Markit caused a ripple in the markets when it reported slight increases in its PMIs for the Euro Zone for June. The increases were enough to get those who want to talk about economic recovery in Europe out to make their case.
We cannot rule out that there is an early whiff of economic recovery in these indexes, but we have no statistical basis to believe that signal. There is not enough historical experience with these newly invented indexes to allow anyone to conclude either way. Historical survey-based data cannot be reconstructed after the fact.
It is not that we diss all PMIs as valid bellwethers of business-cycle turning points. The U.S. ISM manufacturing index dates back to 1931 and has demonstrated that it channels peaks and troughs of the business cycle with nearly 100% accuracy. It is the most trusted in-quarter indicator of economic activity.
Markit’s PMIs for the Euro Zone were just invented about 12 years ago. As our first chart shows, Europe has experienced just two cyclical troughs and three peaks in this period. Five observations are not a lot to gauge statistical significance. Finally, we know nothing about whether the flash estimates of Markit’s PMIs are unbiased or efficient estimators of the final figures: They were only invented about three years ago. There are insufficient observations to test with any confidence.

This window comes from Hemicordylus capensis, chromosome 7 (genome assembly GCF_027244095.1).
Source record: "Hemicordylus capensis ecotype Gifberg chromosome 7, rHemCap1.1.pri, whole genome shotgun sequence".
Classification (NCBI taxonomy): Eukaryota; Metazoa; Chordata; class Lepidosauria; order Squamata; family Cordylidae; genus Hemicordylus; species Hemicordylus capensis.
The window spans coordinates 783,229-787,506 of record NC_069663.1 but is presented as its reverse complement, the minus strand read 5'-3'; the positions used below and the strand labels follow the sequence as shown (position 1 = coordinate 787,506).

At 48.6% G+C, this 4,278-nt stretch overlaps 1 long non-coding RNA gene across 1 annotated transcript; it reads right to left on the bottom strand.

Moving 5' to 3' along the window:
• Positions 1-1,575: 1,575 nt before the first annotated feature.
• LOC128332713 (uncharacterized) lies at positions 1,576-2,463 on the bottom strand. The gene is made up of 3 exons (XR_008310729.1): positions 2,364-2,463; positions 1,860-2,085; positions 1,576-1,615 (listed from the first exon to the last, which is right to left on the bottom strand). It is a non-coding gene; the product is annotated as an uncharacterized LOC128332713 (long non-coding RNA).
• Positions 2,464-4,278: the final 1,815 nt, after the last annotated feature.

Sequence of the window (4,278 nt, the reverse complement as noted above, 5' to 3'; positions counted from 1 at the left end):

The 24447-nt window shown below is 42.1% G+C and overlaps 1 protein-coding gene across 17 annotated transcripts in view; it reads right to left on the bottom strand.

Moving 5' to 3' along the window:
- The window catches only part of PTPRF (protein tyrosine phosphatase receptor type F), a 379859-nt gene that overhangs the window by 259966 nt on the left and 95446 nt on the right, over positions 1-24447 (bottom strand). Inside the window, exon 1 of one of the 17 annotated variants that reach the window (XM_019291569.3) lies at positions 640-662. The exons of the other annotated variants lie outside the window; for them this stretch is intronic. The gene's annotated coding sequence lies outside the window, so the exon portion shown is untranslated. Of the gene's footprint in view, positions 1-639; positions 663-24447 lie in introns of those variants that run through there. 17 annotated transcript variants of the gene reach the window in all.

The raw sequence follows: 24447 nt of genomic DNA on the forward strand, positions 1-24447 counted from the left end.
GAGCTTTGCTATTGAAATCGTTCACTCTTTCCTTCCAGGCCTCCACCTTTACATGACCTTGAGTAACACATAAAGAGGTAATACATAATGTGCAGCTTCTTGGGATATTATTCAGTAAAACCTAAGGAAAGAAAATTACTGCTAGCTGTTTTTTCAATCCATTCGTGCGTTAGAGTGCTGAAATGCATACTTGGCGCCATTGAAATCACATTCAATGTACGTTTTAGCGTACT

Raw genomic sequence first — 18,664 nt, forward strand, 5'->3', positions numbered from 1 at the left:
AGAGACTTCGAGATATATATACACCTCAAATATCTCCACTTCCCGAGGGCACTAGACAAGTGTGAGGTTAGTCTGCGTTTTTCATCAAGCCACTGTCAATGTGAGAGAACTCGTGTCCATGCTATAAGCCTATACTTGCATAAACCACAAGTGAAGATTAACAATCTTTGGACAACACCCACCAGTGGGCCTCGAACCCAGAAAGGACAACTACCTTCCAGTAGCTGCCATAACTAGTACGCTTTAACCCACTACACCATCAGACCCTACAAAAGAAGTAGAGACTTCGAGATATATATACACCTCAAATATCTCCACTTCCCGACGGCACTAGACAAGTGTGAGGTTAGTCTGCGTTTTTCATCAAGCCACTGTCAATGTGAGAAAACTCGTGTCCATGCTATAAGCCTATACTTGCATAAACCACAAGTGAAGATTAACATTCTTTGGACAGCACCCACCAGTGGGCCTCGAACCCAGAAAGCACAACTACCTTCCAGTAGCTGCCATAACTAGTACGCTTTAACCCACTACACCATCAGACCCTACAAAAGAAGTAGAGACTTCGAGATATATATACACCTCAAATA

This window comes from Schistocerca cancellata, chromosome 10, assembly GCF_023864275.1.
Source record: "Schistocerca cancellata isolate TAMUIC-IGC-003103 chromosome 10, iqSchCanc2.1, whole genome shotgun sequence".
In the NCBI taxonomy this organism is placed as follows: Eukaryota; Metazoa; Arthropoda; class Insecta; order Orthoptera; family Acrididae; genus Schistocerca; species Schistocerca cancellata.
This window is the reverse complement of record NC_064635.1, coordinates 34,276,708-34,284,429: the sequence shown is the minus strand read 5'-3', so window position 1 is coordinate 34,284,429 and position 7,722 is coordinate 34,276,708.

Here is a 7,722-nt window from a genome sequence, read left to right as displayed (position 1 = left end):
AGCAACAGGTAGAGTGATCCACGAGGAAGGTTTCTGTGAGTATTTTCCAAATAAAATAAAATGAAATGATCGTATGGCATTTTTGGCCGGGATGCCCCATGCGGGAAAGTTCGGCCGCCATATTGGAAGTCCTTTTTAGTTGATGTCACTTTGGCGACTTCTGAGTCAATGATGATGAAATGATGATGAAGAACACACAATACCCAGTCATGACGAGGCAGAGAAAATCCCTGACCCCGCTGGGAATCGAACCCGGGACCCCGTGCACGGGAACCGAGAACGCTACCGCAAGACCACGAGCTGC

In contrast, the EC’s industrial confidence index, Germany’s IFO index and INSEE’s manufacturing confidence index all run back decades, and all have statistically significant records of predicting business-cycle peaks and troughs. None of these established indexes looks very good right now. Indeed, all three fell in June.
Boom or bust in June notwithstanding, Euroland’s economy is still light years away from needing tighter monetary policy. The unemployment rate in Euroland outside Germany is still two percentage points higher than in 2007, at the crest of the last serious economic expansion. Industry shows no sign of busting at the seams, with production 5% below its last cyclical peak and flat or contracting in seven of the last eight monthly reports. Neither NAIRU nor full capacity use is anywhere in sight. Thus, year-over-year increases in core CPI have hovered in a 0.8-to-1.2% range for most of the last six years. We expect that range to be held.